bank hikes rates
For banks, "repo" means repurchase agreement rate, which goes up 0,5percent to 12,5 percent today.
But for consumers "repo" might mean the repossession man now that the prime rate at which commercial banks base their home and other loan payments on rises to 15,5 percent, the tenth 0,5 percent increase since June 2006.
Fears of a double rate increase of 1percent were allayed yesterday when Reserve Bank governor Tito Mboweni announced the usual 50 basis point hike.
Mboweni said reports saying he would persuade the central bank's monetary policy committee which he chairs to vote for a 2percent increase had misquoted him.
He said what he meant was that interest rates may still gradually rise another 2 percent before inflation is brought under control.
"There was surprisingly little debate about alternatives to 50 basis points during our meeting," he said.
Economists had braced themselves for a bigger than usual interest rate jump after the most recent inflation data failed to show the expected improvement.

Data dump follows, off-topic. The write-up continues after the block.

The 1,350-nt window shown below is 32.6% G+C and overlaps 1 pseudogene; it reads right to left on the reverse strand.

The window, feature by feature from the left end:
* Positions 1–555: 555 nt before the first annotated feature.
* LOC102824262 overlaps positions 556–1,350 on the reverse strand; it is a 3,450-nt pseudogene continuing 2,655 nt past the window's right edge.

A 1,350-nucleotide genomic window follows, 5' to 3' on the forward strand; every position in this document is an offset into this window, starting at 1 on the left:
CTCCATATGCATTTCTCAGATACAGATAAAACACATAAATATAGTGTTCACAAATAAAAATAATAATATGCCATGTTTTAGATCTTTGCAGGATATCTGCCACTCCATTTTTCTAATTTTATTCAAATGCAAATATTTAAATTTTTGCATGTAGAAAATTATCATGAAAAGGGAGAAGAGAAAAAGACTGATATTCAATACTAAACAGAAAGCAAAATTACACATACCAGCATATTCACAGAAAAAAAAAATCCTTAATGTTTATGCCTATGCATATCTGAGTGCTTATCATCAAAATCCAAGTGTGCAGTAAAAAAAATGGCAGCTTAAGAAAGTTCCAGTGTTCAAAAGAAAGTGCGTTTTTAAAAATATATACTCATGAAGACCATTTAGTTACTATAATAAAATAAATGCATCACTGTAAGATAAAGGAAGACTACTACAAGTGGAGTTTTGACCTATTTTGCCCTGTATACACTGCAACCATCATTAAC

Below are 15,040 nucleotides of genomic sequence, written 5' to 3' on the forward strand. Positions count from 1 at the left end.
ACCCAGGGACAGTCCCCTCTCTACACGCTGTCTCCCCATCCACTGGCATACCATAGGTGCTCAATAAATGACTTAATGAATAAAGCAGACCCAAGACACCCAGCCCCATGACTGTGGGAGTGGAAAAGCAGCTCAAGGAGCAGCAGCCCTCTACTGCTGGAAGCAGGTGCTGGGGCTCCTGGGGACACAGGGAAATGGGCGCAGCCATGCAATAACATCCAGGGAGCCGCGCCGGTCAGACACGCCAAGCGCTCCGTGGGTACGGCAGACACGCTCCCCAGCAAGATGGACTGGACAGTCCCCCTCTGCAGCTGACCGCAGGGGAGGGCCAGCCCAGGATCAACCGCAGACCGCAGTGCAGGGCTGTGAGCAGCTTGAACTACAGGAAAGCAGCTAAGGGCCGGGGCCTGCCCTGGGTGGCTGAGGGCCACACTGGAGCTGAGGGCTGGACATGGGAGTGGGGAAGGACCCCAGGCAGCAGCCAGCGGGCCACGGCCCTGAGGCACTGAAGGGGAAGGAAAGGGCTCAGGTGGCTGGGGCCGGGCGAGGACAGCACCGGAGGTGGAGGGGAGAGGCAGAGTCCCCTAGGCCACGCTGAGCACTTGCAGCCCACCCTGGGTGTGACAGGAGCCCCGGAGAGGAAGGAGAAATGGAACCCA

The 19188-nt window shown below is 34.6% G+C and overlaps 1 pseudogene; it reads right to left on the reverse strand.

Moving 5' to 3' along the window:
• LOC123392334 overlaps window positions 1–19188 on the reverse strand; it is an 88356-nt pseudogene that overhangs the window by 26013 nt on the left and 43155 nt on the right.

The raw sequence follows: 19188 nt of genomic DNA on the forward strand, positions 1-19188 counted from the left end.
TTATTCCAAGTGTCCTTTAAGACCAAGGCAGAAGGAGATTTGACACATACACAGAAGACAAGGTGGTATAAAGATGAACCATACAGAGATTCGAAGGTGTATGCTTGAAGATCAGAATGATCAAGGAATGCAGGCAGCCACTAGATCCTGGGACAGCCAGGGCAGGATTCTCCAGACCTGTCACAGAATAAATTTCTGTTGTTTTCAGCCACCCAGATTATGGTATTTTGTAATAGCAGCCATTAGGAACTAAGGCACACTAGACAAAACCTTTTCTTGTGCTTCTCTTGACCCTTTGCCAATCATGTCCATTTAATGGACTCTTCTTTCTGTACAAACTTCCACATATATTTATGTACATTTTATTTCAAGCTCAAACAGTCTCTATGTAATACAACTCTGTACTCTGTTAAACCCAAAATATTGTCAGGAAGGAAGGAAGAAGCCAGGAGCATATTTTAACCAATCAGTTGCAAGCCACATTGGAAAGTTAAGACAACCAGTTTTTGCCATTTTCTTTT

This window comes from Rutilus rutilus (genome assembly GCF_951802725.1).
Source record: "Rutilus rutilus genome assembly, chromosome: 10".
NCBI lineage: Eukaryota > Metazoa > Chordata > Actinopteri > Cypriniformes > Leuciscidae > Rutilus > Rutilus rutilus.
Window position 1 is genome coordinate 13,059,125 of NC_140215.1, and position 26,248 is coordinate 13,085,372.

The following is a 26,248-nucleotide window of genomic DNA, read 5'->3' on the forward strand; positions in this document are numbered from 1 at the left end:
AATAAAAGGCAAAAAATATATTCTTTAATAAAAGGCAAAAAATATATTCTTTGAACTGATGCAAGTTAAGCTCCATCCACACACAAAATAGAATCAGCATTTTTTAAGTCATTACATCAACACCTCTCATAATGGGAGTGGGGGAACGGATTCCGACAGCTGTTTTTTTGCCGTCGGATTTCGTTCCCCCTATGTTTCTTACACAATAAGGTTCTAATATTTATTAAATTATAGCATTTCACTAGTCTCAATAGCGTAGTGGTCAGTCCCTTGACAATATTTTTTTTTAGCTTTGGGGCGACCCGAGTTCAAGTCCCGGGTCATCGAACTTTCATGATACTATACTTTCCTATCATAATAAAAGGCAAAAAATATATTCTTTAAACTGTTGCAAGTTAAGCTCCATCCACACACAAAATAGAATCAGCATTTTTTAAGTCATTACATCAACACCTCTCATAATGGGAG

Relentless oil price rises dashed the Reserve Bank's hopes that inflation would peak at 9,3 percent in March. The consumer price index excluding mortgages used by the Reserve Bank as its yardstick came in at 10,1 percent for March and then worsened to 10,4 percent in April.
The Reserve Bank has revised its forecast for CPIX to peak at around 12 percent in the third quarter of this year. It is not expected to fall back into South Africa's targeted range of between six and three percent before the third quarter of 2010.
"We will only know what electricity tariff increase the regulator will allow Eskom next week. So this forecast has not taken electricity into account yet," Mboweni said.
Lower output from mines because of Eskom's power crunch is likely to see South Africa's already high current account deficit of around 7,5 percent of gross domestic product widen to about 9 percent when the first quarter's data is released, he said.
"The current account deficit, including that of the first quarter, has been adequately financed."
What saved consumers from a double rate hike was the recent Reserve Bank data showing higher interest rates have started to dampen spending appetite.
Nevertheless, household debt as a ratio of disposable income increased to 78,2 percent from 77,6 percent, while the ratio of debt service cost to disposable income increased from 10,9 percent to 11,3 percent from April's MPC meeting.